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THE PROSTATE GLAND AND CANCER

The Prostate Gland lies under the bladder and encircles the urethra, the tube that carries urine out of the bladder into the penis. It is about 3cm in diameter and produces fluid to nourish sperm in a man's ejaculate.

Prostate Cancer (PCa) is the most common major cancer in UK men and the second male cancer killer, causing over 47,000 new presentations and over 1,800 deaths each year.

The Prostate Gland: Text

HOW WE SCREEN FOR PCA

Screening is done simply by a blood test called Prostate Specific Antigen (PSa), a protein only produced only by the prostate. Small amounts seep into the bloodstream and increase with age or if problems develop, such as benign enlargement ("hyperplasia" - BPH), inflammation ("Prostatitis"), infection or cancer. PSA is thus specific to the prostate but to no particular condition. PSA remains the only simple test available to detect PCa at an early, curable stage. About 1 in 3 men with raised PSA will have PCa and require further investigation.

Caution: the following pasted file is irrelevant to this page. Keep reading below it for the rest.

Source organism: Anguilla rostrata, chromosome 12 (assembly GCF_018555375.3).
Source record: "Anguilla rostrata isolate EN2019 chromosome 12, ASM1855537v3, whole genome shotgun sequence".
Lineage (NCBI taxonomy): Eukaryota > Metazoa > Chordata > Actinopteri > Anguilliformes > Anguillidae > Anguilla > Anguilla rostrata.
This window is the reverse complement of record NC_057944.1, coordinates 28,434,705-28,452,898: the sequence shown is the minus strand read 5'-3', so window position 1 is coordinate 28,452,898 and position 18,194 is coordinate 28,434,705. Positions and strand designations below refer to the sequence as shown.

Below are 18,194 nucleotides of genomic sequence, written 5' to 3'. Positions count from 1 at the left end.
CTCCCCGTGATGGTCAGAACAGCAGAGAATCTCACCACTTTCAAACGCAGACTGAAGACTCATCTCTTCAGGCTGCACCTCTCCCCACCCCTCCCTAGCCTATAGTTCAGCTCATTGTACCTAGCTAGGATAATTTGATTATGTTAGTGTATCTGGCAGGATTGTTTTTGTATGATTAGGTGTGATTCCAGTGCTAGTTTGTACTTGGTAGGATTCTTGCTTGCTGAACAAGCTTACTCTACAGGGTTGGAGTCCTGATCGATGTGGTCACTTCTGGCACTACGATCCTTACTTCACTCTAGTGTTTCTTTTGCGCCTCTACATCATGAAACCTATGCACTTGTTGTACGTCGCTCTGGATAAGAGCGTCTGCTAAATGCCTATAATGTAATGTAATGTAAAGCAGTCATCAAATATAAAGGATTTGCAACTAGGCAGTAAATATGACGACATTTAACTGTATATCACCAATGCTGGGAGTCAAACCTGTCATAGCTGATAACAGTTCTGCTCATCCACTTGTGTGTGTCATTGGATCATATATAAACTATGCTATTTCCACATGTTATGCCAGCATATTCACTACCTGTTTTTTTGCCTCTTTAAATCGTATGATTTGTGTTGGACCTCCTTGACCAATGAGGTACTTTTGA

The Prostate Gland: Text

WHO SHOULD CONSIDER SCREENING?

  • For all men, obtain a baseline PSA in your 40's to predict future risk then continue testing with frequency determined by your risk.

  • Not Screening men below 40 or with less than 10 years life expectancy.

  • Black men or mixed race men of African or Caribbean decent who have 1 in 4 lifetime risk of PCa and should start screening in their 40's.

  • If your father, brother or uncles have PCa or there is breast cancer on your mothers side, your risk is at least doubled, so start screening in your 40's.

The Prostate Gland: Text
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